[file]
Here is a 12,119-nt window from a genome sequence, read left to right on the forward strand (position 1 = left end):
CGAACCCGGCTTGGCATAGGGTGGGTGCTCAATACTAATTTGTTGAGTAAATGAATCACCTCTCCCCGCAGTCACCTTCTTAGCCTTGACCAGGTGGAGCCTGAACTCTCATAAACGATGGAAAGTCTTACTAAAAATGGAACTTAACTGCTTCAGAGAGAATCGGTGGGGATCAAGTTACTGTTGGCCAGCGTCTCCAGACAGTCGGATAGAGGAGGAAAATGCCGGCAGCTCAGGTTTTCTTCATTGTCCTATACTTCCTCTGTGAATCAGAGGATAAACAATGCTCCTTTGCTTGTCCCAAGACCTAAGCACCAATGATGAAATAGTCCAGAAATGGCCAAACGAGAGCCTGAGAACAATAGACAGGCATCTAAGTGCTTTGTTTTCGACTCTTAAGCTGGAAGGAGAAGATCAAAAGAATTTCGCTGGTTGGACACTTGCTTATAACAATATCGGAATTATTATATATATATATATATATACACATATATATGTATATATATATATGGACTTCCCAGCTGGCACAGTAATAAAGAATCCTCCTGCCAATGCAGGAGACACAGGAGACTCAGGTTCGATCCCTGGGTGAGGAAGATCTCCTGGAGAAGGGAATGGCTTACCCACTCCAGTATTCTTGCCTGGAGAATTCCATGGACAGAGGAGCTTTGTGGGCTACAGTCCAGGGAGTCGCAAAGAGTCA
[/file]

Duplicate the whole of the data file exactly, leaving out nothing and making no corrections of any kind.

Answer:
Here is a 12,119-nt window from a genome sequence, read left to right on the forward strand (position 1 = left end):
CGAACCCGGCTTGGCATAGGGTGGGTGCTCAATACTAATTTGTTGAGTAAATGAATCACCTCTCCCCGCAGTCACCTTCTTAGCCTTGACCAGGTGGAGCCTGAACTCTCATAAACGATGGAAAGTCTTACTAAAAATGGAACTTAACTGCTTCAGAGAGAATCGGTGGGGATCAAGTTACTGTTGGCCAGCGTCTCCAGACAGTCGGATAGAGGAGGAAAATGCCGGCAGCTCAGGTTTTCTTCATTGTCCTATACTTCCTCTGTGAATCAGAGGATAAACAATGCTCCTTTGCTTGTCCCAAGACCTAAGCACCAATGATGAAATAGTCCAGAAATGGCCAAACGAGAGCCTGAGAACAATAGACAGGCATCTAAGTGCTTTGTTTTCGACTCTTAAGCTGGAAGGAGAAGATCAAAAGAATTTCGCTGGTTGGACACTTGCTTATAACAATATCGGAATTATTATATATATATATATATATACACATATATATGTATATATATATATGGACTTCCCAGCTGGCACAGTAATAAAGAATCCTCCTGCCAATGCAGGAGACACAGGAGACTCAGGTTCGATCCCTGGGTGAGGAAGATCTCCTGGAGAAGGGAATGGCTTACCCACTCCAGTATTCTTGCCTGGAGAATTCCATGGACAGAGGAGCTTTGTGGGCTACAGTCCAGGGAGTCGCAAAGAGTCA